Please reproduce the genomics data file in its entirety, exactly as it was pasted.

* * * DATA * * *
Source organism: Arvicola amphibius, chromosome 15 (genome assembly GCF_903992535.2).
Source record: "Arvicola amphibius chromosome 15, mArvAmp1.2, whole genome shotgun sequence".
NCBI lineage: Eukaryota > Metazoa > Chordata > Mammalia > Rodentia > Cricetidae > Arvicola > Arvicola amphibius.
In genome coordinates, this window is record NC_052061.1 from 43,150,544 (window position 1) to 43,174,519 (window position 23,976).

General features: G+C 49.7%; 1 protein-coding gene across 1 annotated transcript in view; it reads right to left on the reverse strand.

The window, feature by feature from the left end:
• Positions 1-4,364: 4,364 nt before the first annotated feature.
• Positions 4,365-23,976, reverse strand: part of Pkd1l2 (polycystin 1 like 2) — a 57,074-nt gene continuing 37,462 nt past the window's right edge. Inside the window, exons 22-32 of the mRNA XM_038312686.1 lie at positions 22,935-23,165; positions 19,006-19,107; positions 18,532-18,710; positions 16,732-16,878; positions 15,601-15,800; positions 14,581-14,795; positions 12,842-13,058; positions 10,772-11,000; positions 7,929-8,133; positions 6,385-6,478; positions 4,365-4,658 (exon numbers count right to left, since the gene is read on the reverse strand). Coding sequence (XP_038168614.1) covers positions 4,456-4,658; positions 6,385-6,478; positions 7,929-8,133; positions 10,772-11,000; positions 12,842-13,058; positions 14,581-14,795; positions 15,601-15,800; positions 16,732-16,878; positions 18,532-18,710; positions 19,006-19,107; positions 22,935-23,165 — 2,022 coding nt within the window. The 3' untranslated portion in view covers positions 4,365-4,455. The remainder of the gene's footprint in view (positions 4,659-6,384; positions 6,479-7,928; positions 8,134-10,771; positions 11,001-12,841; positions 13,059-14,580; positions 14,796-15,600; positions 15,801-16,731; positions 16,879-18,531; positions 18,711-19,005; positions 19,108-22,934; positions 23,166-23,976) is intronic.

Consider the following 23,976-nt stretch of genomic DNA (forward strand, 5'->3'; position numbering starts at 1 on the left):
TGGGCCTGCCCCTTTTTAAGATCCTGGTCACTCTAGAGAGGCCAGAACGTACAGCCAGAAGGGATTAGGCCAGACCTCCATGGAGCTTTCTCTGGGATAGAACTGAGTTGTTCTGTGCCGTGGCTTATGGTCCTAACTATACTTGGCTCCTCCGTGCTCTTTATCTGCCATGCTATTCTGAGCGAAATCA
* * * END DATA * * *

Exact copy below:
Source organism: Arvicola amphibius, chromosome 15 (genome assembly GCF_903992535.2).
Source record: "Arvicola amphibius chromosome 15, mArvAmp1.2, whole genome shotgun sequence".
NCBI lineage: Eukaryota > Metazoa > Chordata > Mammalia > Rodentia > Cricetidae > Arvicola > Arvicola amphibius.
In genome coordinates, this window is record NC_052061.1 from 43,150,544 (window position 1) to 43,174,519 (window position 23,976).

General features: G+C 49.7%; 1 protein-coding gene across 1 annotated transcript in view; it reads right to left on the reverse strand.

The window, feature by feature from the left end:
• Positions 1-4,364: 4,364 nt before the first annotated feature.
• Positions 4,365-23,976, reverse strand: part of Pkd1l2 (polycystin 1 like 2) — a 57,074-nt gene continuing 37,462 nt past the window's right edge. Inside the window, exons 22-32 of the mRNA XM_038312686.1 lie at positions 22,935-23,165; positions 19,006-19,107; positions 18,532-18,710; positions 16,732-16,878; positions 15,601-15,800; positions 14,581-14,795; positions 12,842-13,058; positions 10,772-11,000; positions 7,929-8,133; positions 6,385-6,478; positions 4,365-4,658 (exon numbers count right to left, since the gene is read on the reverse strand). Coding sequence (XP_038168614.1) covers positions 4,456-4,658; positions 6,385-6,478; positions 7,929-8,133; positions 10,772-11,000; positions 12,842-13,058; positions 14,581-14,795; positions 15,601-15,800; positions 16,732-16,878; positions 18,532-18,710; positions 19,006-19,107; positions 22,935-23,165 — 2,022 coding nt within the window. The 3' untranslated portion in view covers positions 4,365-4,455. The remainder of the gene's footprint in view (positions 4,659-6,384; positions 6,479-7,928; positions 8,134-10,771; positions 11,001-12,841; positions 13,059-14,580; positions 14,796-15,600; positions 15,801-16,731; positions 16,879-18,531; positions 18,711-19,005; positions 19,108-22,934; positions 23,166-23,976) is intronic.

Consider the following 23,976-nt stretch of genomic DNA (forward strand, 5'->3'; position numbering starts at 1 on the left):
TGGGCCTGCCCCTTTTTAAGATCCTGGTCACTCTAGAGAGGCCAGAACGTACAGCCAGAAGGGATTAGGCCAGACCTCCATGGAGCTTTCTCTGGGATAGAACTGAGTTGTTCTGTGCCGTGGCTTATGGTCCTAACTATACTTGGCTCCTCCGTGCTCTTTATCTGCCATGCTATTCTGAGCGAAATCA